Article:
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Baby Steps: Starting Anew

In January, I declared a new motto for Mountain Owl Ink in 2017: See Farther. You probably don't know that when I created that motto I had no idea I'd give birth to my first child in a few short months. And, how appropriate, because I've come to realize there is little that makes you see farther into the future more than having a kid.


Then, on November 17, just over a month after my son was born, I had recuperated from childbirth and gathered enough of myself together to reflect upon 2018, the year I've come to call The Baby Year. And, like my 2017 motto, I've just come to realize that the name takes on a double meaning:


Not only is 2018 the first full year of enjoying my literal baby, but it's also a time for me, in my "baby" stage as a new mother, to reevaluate myself and make changes. It's a time for Mountain Owl Ink, in light of those changes, to restart itself in infancy and move forward in baby steps.


Taking Baby Steps

When my son takes his first steps, it will be something new. I'll be amazed at how he's developing. I'll be happy and proud and slightly afraid as I am faced with the reality that he'll forevermore be increasingly mobile.


At the same time, to him his first steps may not be much of a shocker. He would have been working toward that goal for a while, his whole life, in fact. After all, before he stepped out, he'd have been working on looking around, at rolling over, at sitting up, at standing, all these things would have happened before he took that first step out.


So, while I, the outsider, may be shocked at the development, to my son it'll be something he'd been (more or less) planning on and pursuing for some time. It will be exciting, I'm sure, but it won't be a surprise.


His developmental leap, from my perspective, will be just another "baby step" for him.


What "Baby Steps" Mean in Business

In this light, baby steps are those small leaps taken forward that go largely unnoticed by the outside world. They can be internal (emotional, mental, or spiritual changes within us) or they can be external (physical changes or material achievements, like a diploma or accolade), just as long as they bring us closer to a preconceived goal.

Illustrating a panel of "Le Mieux" comic with my infant son in my lap. / 23Oct2017 Jessica Woken

As an example, when I decided to wake up every morning and get dressed as if I were going to an office (even though I worked from home), that was a mental change I made even though it materialized as me wearing different clothes. But, did it matter how I dressed to the outside world? No. Absolutely not. Nobody knew that I was in office wear while puttering around my house. Did anyone notice I wore heels while I did laundry or vacuumed? No! But I certainly did. That was an attitude change -- an internal baby step -- that brought me closer to a preconceived goal (that is, taking my business seriously and not just as a hobby).


Baby steps mean you're working toward improvement, whatever "improvement" means for you. And, when you can track those steps, you're better able to see how far you've come -- and how much farther you have to go -- to reach a goal you've set for yourself.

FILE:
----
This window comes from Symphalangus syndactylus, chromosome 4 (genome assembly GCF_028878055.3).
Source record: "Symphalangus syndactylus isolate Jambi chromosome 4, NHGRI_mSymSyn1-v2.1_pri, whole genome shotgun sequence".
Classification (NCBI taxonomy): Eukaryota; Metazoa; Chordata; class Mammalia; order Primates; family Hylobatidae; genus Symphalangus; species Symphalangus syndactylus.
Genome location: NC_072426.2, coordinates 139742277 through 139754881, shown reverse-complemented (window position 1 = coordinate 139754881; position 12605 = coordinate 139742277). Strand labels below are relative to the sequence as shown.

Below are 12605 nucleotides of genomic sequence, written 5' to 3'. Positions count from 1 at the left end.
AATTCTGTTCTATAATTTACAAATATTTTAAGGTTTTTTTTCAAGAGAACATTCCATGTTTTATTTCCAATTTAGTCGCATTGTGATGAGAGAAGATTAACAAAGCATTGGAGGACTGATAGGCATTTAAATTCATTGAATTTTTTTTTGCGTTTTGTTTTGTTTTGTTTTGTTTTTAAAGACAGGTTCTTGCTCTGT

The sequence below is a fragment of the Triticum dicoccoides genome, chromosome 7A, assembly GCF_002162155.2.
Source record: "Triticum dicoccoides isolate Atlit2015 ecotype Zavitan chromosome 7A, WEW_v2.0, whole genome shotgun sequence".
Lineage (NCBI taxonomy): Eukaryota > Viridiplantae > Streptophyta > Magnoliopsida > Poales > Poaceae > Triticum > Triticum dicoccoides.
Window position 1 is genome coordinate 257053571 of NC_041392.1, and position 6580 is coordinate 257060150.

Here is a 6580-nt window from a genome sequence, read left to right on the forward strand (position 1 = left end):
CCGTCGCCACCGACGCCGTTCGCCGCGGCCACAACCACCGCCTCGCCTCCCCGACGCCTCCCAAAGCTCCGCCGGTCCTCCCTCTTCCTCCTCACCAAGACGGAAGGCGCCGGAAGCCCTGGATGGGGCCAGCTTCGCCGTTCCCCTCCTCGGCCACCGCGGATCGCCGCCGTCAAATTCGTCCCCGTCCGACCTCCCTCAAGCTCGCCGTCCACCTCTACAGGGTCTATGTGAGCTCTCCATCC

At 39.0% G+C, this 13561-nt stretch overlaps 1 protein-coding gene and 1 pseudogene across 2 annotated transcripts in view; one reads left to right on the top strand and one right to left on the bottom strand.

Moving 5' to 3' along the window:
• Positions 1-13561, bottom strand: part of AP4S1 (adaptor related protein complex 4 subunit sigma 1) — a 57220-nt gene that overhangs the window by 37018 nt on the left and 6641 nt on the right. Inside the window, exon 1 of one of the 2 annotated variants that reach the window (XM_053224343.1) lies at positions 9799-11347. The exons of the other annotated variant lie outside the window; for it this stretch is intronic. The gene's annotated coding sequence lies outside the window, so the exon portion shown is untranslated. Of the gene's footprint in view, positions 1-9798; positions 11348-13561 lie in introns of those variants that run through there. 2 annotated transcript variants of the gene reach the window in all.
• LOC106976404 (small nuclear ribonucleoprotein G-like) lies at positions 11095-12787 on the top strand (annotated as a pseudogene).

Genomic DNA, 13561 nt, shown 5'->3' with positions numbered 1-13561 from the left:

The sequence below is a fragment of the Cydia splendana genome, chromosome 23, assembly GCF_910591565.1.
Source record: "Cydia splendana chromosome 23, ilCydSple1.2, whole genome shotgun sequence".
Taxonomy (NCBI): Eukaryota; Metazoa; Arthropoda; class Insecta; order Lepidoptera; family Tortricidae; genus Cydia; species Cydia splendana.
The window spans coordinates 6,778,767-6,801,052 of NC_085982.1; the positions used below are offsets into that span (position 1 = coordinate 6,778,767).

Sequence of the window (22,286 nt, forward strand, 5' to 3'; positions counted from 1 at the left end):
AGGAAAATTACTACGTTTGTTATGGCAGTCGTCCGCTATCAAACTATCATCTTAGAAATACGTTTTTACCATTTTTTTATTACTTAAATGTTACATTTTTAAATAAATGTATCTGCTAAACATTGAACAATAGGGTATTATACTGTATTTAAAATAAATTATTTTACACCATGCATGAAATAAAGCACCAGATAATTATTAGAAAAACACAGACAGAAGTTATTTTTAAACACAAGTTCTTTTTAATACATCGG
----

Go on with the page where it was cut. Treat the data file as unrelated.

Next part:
But that brings up the question...


Can baby steps backtrack?

Absolutely.


When my son starts walking, he'll undoubtedly fall down. He may just bump down onto his heftily padded rear end (thank you, fluffy diapers!) or he may topple forward and hit his head on the floor.


After such disappointment (and pain), he may not think that walking is as great as it's hacked up to be. Nobody really wants to face plant on the floor. Nobody wants to be disappointed after putting in so much work and effort.


Nobody really wants to face plant on the floor. Nobody wants to be disappointed after putting in so much work and effort.

But he WILL keep trying, because that's what babies do. They don't obsess about what happened last time; that's a grown up thing. Babies tend to just #keeponkeepingon.


And that's what babies can teach us: To stop obsessing about "last time" and just keep on. Sure, we'll face road blocks, disappointments, backtracking, bumps, pain... but those are ways to learn to baby step better, not reasons to avoid baby stepping at all!


Let's Learn from Babies

So, 2018 will be MOI's Baby Year. I'll be starting over with a fresh perspective about what I want from me, about what's important to me and how I might get there (a little of this I already shared in my last post).


As a result, MOI will be shifting gears. I already know that that'll involve working more on my own projects and less on being hired out to work on other people's publishing dreams.


I also know that Le Mieux will be taking a temporary pause while I create a clearer path for it's development (can you say website and swag?) and movement forward. That's a sad thing to admit, but sometimes we need to backtrack in order to baby step forward. Nobody knows this better than writers, who sometimes have to face the difficult task of tossing a few pages in order to change the story and make the whole of the book better.


More to come... See you in the new year!


Consider this: Is this YOUR baby year? If so, what changes do you foresee making for yourself, your business, etc., in the next 365 days?

This article originally published December 29, 2017.

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